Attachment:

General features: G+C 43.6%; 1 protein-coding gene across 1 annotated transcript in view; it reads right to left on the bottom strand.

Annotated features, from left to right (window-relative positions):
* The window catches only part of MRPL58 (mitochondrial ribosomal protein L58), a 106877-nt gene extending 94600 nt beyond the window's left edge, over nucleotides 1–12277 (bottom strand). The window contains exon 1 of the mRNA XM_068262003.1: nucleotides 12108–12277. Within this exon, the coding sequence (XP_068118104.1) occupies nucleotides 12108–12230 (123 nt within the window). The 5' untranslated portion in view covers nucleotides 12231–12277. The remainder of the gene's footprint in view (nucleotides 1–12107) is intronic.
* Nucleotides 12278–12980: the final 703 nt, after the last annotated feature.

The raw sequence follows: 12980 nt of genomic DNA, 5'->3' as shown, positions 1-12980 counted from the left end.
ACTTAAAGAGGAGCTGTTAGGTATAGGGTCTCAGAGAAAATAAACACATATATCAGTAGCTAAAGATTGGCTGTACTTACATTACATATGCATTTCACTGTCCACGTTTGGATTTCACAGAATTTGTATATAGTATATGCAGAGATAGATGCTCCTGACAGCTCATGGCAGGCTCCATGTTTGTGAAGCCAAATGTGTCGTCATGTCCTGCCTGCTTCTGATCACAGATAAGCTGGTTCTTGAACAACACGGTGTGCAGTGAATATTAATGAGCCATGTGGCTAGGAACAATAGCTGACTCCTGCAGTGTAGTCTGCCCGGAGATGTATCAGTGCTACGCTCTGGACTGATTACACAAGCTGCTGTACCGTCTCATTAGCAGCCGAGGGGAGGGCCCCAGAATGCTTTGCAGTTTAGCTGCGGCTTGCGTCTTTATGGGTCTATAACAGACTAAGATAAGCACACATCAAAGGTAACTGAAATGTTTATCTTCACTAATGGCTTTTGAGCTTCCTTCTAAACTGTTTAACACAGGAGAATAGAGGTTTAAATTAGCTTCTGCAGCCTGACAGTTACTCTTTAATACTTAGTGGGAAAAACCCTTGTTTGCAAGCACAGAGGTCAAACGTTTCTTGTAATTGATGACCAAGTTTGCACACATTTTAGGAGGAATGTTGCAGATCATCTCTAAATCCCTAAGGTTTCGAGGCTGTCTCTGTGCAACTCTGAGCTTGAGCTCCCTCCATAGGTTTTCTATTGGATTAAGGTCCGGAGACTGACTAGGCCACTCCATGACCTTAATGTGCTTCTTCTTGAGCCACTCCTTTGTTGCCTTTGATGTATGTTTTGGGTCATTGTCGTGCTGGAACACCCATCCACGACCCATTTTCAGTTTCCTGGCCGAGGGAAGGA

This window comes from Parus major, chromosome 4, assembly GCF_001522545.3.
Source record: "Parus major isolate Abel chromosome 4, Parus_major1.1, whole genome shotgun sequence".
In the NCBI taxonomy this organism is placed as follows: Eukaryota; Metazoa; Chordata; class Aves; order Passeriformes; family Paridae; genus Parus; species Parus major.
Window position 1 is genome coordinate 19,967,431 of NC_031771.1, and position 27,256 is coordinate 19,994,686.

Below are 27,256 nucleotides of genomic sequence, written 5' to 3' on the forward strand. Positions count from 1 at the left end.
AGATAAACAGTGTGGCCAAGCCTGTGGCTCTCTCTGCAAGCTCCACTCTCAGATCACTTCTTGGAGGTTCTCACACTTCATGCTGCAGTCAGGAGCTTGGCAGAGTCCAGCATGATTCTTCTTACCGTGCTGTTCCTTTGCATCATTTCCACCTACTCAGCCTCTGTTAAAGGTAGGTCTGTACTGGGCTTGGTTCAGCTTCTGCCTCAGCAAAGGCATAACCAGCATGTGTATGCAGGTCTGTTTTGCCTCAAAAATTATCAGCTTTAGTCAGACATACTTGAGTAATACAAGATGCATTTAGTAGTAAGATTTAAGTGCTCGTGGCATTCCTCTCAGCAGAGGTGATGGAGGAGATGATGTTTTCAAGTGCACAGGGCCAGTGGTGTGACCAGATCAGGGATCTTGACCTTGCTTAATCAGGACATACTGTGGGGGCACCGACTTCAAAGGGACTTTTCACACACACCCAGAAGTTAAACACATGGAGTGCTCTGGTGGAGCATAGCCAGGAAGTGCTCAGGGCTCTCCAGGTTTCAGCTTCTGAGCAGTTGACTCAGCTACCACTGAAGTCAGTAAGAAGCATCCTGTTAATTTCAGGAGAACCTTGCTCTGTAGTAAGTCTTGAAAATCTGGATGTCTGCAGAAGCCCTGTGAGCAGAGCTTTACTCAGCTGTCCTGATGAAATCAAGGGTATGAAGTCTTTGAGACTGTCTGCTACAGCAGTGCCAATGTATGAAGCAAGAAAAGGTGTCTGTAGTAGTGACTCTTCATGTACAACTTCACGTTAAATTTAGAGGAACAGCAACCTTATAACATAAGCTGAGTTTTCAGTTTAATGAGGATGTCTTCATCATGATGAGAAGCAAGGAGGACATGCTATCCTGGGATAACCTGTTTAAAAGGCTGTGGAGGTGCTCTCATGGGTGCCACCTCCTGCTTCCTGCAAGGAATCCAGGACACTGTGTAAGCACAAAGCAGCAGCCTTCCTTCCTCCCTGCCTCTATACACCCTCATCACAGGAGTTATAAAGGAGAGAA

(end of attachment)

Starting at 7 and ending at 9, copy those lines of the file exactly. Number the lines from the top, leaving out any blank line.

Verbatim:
This window comes from Parus major, chromosome 4, assembly GCF_001522545.3.
Source record: "Parus major isolate Abel chromosome 4, Parus_major1.1, whole genome shotgun sequence".
In the NCBI taxonomy this organism is placed as follows: Eukaryota; Metazoa; Chordata; class Aves; order Passeriformes; family Paridae; genus Parus; species Parus major.